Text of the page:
"Maria was something we had never seen before. Everything came down, communications ... everything. One of the most difficult moments was when we first contacted the NWS head office and they asked me about the family and a lump formed in my throat, because we did not know... "

-Roberto García, Director of the National Weather Service of Puerto Rico

Roberto García is a man of calm temper. He looks directly into your eyes when speaking, making sure you understand every word that comes out of his mouth. He has been working for the National Weather Service for 28 years and has developed the ability to always walk one step ahead of any situation that arises.

Even so, Maria was a different event. "They were moments of a lot of stress, a lot of tension. It was very difficult because there was no electricity, no water. You have to deal with the damage you had at your home and on top of that you have to come to work because the whole country depends on what you do", said García, while a glint in his eyes revealed the trace left by this atmospheric phenomenon on his soul.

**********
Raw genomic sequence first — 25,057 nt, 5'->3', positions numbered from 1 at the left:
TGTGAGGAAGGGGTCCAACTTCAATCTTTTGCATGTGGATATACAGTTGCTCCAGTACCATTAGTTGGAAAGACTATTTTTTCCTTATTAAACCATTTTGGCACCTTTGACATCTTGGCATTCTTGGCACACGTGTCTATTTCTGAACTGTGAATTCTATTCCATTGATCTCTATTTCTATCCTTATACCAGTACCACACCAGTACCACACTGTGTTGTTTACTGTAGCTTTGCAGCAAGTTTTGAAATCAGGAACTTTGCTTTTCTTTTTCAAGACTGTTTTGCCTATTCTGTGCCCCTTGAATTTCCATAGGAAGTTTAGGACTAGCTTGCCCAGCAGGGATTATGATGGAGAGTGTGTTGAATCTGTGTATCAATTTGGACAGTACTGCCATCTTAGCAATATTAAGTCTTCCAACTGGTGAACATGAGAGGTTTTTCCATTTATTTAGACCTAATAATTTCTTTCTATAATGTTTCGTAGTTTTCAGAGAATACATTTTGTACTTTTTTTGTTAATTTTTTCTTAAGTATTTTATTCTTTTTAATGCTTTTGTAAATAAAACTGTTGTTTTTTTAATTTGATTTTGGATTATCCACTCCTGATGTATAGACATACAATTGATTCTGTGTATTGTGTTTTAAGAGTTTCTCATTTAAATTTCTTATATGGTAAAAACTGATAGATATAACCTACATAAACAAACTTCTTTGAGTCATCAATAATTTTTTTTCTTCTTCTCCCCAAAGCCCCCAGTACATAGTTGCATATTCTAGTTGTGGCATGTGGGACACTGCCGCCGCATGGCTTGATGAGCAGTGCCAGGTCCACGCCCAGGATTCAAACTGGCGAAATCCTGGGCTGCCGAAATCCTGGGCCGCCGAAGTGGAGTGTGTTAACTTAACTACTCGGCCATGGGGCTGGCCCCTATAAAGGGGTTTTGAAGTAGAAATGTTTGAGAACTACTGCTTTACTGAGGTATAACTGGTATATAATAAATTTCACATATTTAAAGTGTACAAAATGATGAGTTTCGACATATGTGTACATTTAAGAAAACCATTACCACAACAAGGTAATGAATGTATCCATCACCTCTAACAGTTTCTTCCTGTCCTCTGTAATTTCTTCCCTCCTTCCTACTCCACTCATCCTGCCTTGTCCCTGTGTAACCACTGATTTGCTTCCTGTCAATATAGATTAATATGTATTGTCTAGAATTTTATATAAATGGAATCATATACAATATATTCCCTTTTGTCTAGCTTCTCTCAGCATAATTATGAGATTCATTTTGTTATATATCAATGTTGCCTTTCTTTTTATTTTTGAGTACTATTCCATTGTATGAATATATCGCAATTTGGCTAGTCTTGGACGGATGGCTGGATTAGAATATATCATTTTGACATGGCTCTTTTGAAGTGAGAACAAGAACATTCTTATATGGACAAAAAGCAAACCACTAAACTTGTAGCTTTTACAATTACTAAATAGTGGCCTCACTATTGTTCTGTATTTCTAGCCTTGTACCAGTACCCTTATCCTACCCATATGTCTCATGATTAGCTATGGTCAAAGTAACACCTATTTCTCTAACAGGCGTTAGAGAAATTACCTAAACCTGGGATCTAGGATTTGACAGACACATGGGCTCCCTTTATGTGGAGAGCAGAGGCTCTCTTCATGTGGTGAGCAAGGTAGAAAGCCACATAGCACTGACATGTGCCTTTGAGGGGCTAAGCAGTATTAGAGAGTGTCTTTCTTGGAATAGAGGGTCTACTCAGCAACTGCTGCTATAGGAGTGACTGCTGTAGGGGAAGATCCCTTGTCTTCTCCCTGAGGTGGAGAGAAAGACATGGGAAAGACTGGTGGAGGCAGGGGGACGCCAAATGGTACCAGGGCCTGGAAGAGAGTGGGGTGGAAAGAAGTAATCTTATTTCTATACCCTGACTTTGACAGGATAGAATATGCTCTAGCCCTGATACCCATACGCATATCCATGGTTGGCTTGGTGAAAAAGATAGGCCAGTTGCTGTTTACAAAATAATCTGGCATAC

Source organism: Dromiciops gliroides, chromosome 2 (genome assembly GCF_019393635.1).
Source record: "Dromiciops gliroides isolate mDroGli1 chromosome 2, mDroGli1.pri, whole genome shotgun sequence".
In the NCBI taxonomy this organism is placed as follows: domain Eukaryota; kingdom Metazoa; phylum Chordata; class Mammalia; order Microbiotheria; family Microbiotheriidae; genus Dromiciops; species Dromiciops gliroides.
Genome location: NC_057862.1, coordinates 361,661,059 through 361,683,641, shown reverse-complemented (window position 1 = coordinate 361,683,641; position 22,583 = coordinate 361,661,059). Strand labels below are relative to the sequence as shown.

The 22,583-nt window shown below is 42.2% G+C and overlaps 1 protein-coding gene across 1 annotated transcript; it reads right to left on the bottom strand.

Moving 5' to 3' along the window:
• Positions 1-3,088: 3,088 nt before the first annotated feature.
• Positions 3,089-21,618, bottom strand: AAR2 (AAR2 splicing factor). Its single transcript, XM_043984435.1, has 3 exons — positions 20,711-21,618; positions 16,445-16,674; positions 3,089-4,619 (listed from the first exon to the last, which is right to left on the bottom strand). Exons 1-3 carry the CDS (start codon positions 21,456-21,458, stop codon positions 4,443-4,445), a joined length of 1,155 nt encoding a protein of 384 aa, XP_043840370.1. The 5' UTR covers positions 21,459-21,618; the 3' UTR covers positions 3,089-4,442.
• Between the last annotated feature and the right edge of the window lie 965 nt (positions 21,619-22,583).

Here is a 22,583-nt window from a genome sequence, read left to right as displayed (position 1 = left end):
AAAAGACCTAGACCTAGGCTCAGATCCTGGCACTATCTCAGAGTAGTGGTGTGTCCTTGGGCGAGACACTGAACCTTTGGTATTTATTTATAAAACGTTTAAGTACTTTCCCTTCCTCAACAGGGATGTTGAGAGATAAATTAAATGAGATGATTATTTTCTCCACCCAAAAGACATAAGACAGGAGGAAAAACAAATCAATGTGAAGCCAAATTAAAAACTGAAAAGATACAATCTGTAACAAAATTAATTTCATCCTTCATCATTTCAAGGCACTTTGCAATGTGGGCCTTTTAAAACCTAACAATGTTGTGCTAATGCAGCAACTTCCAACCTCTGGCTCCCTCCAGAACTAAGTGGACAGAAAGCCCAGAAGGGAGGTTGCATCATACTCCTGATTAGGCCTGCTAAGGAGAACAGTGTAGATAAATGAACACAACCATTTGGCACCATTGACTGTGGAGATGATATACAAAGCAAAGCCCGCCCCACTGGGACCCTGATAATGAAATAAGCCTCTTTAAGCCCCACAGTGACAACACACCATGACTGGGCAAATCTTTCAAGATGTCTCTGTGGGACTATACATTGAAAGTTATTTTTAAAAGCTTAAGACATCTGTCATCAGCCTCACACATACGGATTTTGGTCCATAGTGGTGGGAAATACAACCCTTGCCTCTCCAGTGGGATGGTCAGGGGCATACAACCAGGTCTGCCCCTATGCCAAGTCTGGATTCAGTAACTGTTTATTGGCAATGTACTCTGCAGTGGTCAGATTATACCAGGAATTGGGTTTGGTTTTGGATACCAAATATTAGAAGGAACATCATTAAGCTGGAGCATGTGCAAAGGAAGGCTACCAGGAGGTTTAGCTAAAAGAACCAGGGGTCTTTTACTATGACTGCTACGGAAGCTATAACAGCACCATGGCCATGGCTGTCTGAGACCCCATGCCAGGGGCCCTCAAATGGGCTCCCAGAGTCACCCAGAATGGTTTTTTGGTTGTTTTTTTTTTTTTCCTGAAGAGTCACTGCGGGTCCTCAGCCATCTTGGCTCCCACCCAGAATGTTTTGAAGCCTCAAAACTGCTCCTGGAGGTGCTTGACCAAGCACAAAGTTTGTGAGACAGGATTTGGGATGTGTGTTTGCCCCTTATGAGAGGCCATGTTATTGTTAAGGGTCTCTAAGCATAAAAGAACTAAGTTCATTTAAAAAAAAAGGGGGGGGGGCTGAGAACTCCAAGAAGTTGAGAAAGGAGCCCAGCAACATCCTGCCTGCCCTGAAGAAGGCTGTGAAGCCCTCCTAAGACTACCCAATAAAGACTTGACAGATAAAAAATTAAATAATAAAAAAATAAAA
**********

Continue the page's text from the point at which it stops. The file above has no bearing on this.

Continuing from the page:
The same imprint was visible in the eyes of Ernesto Morales, meteorologist in charge of coordinating warnings for the NWS-PR. Ernesto is a jovial guy, with his feet on the ground and with his mind set on the things that he is most passionate about in life: meteorology and his family. Not in that order necessarily.

"It was very difficult from a professional point of view and as a parent. This is my mission in life, but I also have the mission to protect my family. As a family, we talk about this kind of situation and they understand what my job is. But even so, it was very difficult to leave my family in an event as catastrophic as Hurricane Maria," he said.